A longtime love of Law and Order
Each of us, at some time, may become addicted to something. OK, I admit it. I had to wean myself off of Diet Pepsi — and yes, I sometimes fall off the wagon.
That battle is now largely over, but the most serious addiction in my life continues to be “Law and Order” and all of the various spin-offs. How do you know when you have LaOA (Law and Order Addiction)? You know when you have seen each episode at least three times and have to make deals with yourself not to watch them yet again.
I’ve watched for years. I was watching before Sam Waterston, when Michael Moriarty played the assistant DA. When he left, I became a Sam Waterston fan and kept watching as his wrinkles became more pronounced and his hair got grayer. I’ve done three extended interviews with Sam, who lives among us.
When I met him, it was like the first time I interviewed Pete Seeger. In both cases, I could not believe that the men were just as I had imagined them to be, flawless and too good to be true.
At one point, I asked Sam how long he would stay with the show and he cautioned me that “there will be life after ‘Law and Order.'”
The genius who put the franchise together and made a great deal of money, thought to be upward of a billion dollars, is Dick Wolfe. In fact, he started at least four, maybe five, different versions of the show. One of them died.
Of the three survivors, “Law and Order: Special Victims Unit” is probably my least favorite. Not because of the actors, who are terrific, but because of the subject matter, which seems particularly gruesome. Pedophiles and rapists are so repugnant to me that I find it hard to watch the stuff.
But now I am annoyed, despite my gratitude for all these years of watching.
In fact, I’m really ticked off. They killed off the wonderful police captain, played by Eric Bogosian in the seminal episode. I loved the guy and the character he played. What could they have been thinking?
Now when I watch and old “L&O” episodes, I’ll see the guy and say, “Oh, how depressing, he’s dead.” Why did they have to kill him off? Why not send him out to another job as chief of detectives in Boston?
Another spinoff, “Law and Order: Criminal Intent,” is terrific. Vincent D’Onofrio has been superb in the role of Detective Robert Goren. Like a fine wine, he’s grown better as he put on too much weight and got grayer.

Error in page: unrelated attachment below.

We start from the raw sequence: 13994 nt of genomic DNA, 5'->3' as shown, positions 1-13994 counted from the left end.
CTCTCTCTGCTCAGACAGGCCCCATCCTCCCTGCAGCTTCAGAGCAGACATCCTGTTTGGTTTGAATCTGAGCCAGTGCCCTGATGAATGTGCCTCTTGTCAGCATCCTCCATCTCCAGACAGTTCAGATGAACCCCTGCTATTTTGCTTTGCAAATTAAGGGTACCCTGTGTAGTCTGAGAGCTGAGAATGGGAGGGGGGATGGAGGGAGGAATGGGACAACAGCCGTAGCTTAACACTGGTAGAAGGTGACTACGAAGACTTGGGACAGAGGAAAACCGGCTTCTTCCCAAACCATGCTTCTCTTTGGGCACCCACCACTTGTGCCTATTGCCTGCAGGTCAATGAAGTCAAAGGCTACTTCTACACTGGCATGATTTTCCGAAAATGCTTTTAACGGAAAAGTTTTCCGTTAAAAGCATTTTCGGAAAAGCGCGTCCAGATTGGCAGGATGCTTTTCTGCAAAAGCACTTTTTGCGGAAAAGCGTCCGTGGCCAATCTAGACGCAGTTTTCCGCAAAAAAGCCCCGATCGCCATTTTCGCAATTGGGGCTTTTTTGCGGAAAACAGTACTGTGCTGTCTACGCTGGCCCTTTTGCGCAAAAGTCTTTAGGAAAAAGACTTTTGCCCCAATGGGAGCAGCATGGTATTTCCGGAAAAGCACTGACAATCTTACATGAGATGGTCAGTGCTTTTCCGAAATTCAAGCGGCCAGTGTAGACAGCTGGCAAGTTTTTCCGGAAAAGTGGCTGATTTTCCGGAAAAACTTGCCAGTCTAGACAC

For a brief period I worked for the New York City Police Department, and I have to tell you that D’Onofrio looks like a cop. One of the things I hate about the new cop shows (post-“Law and Order”) is that cops don’t look like these people. They look like D’Onofrio. Kathryn Erbe, Goren’s TV partner, is a good enough actress to make you believe that she was the daughter of a cop herself.
Finally, there is the granddaddy of them all, “Law and Order.” When Jerry Orbach was dying, they retired his character, Lenny Briscoe, to yet another show. But they treated him with respect. Ditto Sam Waterston. Now he’s playing the district attorney, the top guy. He’s terrific, as always. He’s a superb actor, maybe the best in America. Sam was the emcee at Orbach’s funeral.
The new kids who are playing the detectives and the prosecutors are just fine. One of them looks like Andrew Cuomo. I don’t know how I feel about that.
We’ve read that one of the real old-timers on the show, S. Epatha Merkerson who plays Lieutenant Anita Van Buren, is retiring. We’ll all miss her. Her character in the series has been fighting cancer so convincingly that people think Merkerson is actually sick. Pound for pound, she may be one of the two or three finest actors on the show. She has had a huge commitment to fighting lung cancer in real life, having lost some friends to the disease.
If “Law and Order” can hang on for one more season, I recently read, it will be the longest running series on TV, outliving “Gunsmoke.” The problem is that with all the new developments in all the series, I am growing as old and as disillusioned as many of the characters I have grown to love. Doink-doink!
Originally Published in the Berkshire Eagle, 4/10/10